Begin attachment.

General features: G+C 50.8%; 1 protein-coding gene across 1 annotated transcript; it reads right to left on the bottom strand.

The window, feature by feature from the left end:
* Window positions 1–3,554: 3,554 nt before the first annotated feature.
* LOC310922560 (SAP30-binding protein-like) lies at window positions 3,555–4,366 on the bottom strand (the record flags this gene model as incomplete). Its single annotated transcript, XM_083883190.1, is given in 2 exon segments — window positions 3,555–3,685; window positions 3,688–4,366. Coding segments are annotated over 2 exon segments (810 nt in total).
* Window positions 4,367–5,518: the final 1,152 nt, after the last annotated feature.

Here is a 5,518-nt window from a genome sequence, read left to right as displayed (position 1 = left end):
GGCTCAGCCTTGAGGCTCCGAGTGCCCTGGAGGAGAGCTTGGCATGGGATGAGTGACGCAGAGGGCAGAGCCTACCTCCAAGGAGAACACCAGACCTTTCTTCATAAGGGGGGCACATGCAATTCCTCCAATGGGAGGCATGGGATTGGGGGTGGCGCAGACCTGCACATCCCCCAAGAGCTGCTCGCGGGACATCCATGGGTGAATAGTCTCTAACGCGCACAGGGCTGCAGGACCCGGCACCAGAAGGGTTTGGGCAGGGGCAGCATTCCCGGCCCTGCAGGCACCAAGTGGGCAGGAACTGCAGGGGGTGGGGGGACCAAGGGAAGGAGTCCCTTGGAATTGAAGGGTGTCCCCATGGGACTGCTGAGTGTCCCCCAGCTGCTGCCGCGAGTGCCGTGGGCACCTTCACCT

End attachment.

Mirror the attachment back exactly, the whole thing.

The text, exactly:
General features: G+C 50.8%; 1 protein-coding gene across 1 annotated transcript; it reads right to left on the bottom strand.

The window, feature by feature from the left end:
* Window positions 1–3,554: 3,554 nt before the first annotated feature.
* LOC310922560 (SAP30-binding protein-like) lies at window positions 3,555–4,366 on the bottom strand (the record flags this gene model as incomplete). Its single annotated transcript, XM_083883190.1, is given in 2 exon segments — window positions 3,555–3,685; window positions 3,688–4,366. Coding segments are annotated over 2 exon segments (810 nt in total).
* Window positions 4,367–5,518: the final 1,152 nt, after the last annotated feature.

Here is a 5,518-nt window from a genome sequence, read left to right as displayed (position 1 = left end):
GGCTCAGCCTTGAGGCTCCGAGTGCCCTGGAGGAGAGCTTGGCATGGGATGAGTGACGCAGAGGGCAGAGCCTACCTCCAAGGAGAACACCAGACCTTTCTTCATAAGGGGGGCACATGCAATTCCTCCAATGGGAGGCATGGGATTGGGGGTGGCGCAGACCTGCACATCCCCCAAGAGCTGCTCGCGGGACATCCATGGGTGAATAGTCTCTAACGCGCACAGGGCTGCAGGACCCGGCACCAGAAGGGTTTGGGCAGGGGCAGCATTCCCGGCCCTGCAGGCACCAAGTGGGCAGGAACTGCAGGGGGTGGGGGGACCAAGGGAAGGAGTCCCTTGGAATTGAAGGGTGTCCCCATGGGACTGCTGAGTGTCCCCCAGCTGCTGCCGCGAGTGCCGTGGGCACCTTCACCT